Nonprofit Law/Can we have separate "classes" of beneficiaries?
After reading just about every tax and non-profit website I can find, I am still confused about whether there is a way to legally distribute funds partially dependent on how much a family has fund-raised.
I looked at Capital Gymnastics Girls Booster Club (CGGBC), incorporated in 2003, which is a different (replacement?) entity than the Capital Gymnastics Booster Club that lost it's tax exempt status in 2003.
This is my understanding of what CGGBC is doing:
1. Team members can elect to join CGGBC. If they join, then they are required to pay competition fees and related expenses (the "assessment") to CGGBC who in turn pays the for-profit gym. They are not required to fundraise. If family leaves the gym and/or CGGBC, they are no longer eligible for distribution, those funds to general funds, and do not get any refund.
2. For funds disbursement, they have created a "Flex Plan". There are ten blind sub-groups into which members fall based
on the percentage of their assessment fundraised. The total fundraised earnings, within each sub-group,
are then divided equally (pro-rated based on their assessment amounts) by the members in the group. The ten subgroups are structured as follows:
- 90-100% of assessment fundraised
- 0 - 10% of assessment fundraised
If a member fundraises over 100% of his or her assessment, the "overage" can be taken into account for
the following assessment period.
Additionally, 1% of all funds raised go to a "Resource Fund", which the board uses to fund the advancement of gymnastics and the needs of families and gymnasts as determined by the board.
Here are my questions:
1. Does the creation of blind classes mean that this type of structure would not be in violation of the tax-exempt status?
2. I am assuming when the family pays-in their assessment fees, those fees are *not* tax-deductible, but that when they receive their disbursement of funds raised, that money is not taxable. Do you agree?
3. This type of fundraising structure still requires tracking of how much each member fund-raises. If a family works a fundraising event, they are earning a share of funds raised. What if a family requests a donation from another person? If that donation "counts" towards the girl's FlexPlan, does that mean the donation is no-longer tax-deductible for the donor?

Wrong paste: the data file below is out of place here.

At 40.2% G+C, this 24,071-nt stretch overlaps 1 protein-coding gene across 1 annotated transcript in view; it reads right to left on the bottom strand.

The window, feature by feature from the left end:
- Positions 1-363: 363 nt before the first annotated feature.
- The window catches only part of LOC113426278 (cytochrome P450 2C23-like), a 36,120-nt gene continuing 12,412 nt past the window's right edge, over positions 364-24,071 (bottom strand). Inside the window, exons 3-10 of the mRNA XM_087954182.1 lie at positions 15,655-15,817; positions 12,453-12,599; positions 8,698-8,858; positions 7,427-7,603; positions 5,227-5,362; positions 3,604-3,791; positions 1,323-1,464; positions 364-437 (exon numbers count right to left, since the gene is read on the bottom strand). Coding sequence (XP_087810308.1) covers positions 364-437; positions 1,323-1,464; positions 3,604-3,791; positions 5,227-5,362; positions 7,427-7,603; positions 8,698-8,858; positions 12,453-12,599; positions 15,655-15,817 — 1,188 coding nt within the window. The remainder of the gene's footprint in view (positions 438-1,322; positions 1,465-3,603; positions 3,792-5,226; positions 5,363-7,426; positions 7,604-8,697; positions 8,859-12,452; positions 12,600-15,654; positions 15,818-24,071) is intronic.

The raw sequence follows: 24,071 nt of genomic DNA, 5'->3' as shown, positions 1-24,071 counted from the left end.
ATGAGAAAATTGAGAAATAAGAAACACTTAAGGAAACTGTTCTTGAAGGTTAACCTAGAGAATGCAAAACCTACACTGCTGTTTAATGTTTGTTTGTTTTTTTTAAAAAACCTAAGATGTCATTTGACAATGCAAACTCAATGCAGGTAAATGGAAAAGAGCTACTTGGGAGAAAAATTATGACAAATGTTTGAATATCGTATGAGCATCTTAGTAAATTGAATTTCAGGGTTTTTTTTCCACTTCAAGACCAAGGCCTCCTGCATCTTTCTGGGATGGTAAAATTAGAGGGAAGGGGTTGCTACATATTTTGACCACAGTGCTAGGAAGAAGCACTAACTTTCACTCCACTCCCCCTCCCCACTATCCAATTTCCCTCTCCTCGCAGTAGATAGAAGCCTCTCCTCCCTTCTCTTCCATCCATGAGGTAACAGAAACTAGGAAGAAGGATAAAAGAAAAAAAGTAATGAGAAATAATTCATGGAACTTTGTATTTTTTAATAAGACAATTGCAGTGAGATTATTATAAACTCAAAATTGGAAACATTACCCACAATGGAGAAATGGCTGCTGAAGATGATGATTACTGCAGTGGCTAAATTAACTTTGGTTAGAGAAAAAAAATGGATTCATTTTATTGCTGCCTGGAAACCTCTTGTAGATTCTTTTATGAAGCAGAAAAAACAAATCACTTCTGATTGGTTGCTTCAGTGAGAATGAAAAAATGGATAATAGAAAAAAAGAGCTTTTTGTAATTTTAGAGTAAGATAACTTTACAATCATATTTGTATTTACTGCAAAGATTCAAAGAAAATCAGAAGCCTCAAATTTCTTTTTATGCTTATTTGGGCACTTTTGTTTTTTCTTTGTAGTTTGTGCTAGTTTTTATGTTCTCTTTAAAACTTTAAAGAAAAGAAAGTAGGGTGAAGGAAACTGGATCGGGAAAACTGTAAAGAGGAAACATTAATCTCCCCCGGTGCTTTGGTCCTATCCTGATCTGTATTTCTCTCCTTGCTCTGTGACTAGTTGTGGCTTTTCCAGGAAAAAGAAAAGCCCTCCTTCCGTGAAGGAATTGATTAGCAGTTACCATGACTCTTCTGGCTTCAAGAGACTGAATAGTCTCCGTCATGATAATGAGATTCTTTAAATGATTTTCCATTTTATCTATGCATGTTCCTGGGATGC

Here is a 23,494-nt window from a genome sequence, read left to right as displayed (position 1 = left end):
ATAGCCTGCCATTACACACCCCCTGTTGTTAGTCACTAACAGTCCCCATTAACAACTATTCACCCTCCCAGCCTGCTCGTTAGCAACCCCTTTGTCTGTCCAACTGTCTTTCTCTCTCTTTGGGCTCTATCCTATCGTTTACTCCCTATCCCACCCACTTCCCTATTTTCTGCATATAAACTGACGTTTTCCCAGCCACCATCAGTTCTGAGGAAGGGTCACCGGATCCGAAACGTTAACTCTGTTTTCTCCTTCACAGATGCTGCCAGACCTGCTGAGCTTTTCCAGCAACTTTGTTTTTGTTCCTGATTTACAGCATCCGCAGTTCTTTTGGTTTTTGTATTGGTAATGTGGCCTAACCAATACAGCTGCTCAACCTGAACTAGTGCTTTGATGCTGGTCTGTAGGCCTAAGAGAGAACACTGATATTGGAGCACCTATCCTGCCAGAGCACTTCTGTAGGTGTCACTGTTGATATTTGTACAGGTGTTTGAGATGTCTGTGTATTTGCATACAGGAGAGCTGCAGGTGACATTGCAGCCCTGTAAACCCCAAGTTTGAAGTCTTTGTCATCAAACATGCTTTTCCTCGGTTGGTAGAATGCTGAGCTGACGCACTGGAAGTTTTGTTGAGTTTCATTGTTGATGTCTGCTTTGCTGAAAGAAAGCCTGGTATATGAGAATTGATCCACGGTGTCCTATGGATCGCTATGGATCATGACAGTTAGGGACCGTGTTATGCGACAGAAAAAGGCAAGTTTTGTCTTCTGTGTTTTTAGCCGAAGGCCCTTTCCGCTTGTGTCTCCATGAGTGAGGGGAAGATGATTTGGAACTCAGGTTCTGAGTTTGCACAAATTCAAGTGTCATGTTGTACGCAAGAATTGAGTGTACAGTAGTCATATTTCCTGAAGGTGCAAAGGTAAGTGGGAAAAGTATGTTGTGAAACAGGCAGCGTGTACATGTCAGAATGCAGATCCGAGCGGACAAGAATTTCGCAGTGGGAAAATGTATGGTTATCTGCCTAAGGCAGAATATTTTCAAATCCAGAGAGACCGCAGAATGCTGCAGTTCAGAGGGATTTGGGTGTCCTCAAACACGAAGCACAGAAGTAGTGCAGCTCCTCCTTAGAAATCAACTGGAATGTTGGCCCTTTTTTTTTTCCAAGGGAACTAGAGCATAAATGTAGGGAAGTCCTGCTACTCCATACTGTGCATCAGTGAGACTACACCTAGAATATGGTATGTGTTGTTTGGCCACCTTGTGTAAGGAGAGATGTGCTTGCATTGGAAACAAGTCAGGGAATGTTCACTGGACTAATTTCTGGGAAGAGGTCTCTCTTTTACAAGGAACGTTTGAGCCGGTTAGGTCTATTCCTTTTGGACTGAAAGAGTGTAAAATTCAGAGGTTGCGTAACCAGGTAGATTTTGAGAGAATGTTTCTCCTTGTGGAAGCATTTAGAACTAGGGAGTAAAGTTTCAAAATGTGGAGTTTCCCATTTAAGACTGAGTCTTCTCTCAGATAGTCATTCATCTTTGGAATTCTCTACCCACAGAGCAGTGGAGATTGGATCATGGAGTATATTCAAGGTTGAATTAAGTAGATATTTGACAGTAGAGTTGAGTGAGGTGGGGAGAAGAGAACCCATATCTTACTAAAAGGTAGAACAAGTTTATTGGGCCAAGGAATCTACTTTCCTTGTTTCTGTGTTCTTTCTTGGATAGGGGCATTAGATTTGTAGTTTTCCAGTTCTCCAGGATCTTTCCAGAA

Thank you in advance for volunteering your time and expertise!!!
1. The creation of any method whereby fund-raising of a family is considered in a 501(c)(3) organization's determination of how much it will grant in benefits to the family is prohibited.
2. I agree that when a family pays their assessments, those fees are not tax deductible. They are not a charitable donation. I do not agree that when people sell items and sends or launders the funds through an organization that gives back the funds that the particular sales income is not taxable. Sales activities may be, in fact, taxable.
In June of 2011 the IRS wrote:
---Start of Excerpt--
If a booster club confers a benefit on a participant in return for
their fundraising activities, such as by crediting amounts raised
by a participant toward that participant's dues requirement, or by
crediting amounts raised against the cost of a trip, the booster
club is providing a private benefit to that participant.
Consequently, such practices could result in the organization
failing to be described in § 501(c)(3).
---End of Excerpt---
The IRS continued in the next paragraph, "It is also possible that
amounts credited to a participant's account due to fundraising
would constitute income from services, and could result in
3. As to charitable deductions, see IRS Publication 526 "Charitable
Donations" which is available at:
on page 6 where the IRS lists as not deductible "Contributions to individuals who are needy or worthy. This includes contributions to a qualified organization if you indicate that your contribution is for a specific person." Therefore, if a family requests a donation for the 501(c)(3) organization from someone who is not in the family and the donor has a good reason to believe that the donation is going to go to benefit that family, then the donation is not deductible.
My summary of IRS regulations relating to 501c3 booster organizations is at:
and you may be interested to read that.
You are welcome.
Harvey Mechanic, Attorney at Law -
P.S. This response is intended to be a general statement of law, should not be relied upon as legal advice and does not create an attorney/client relationship.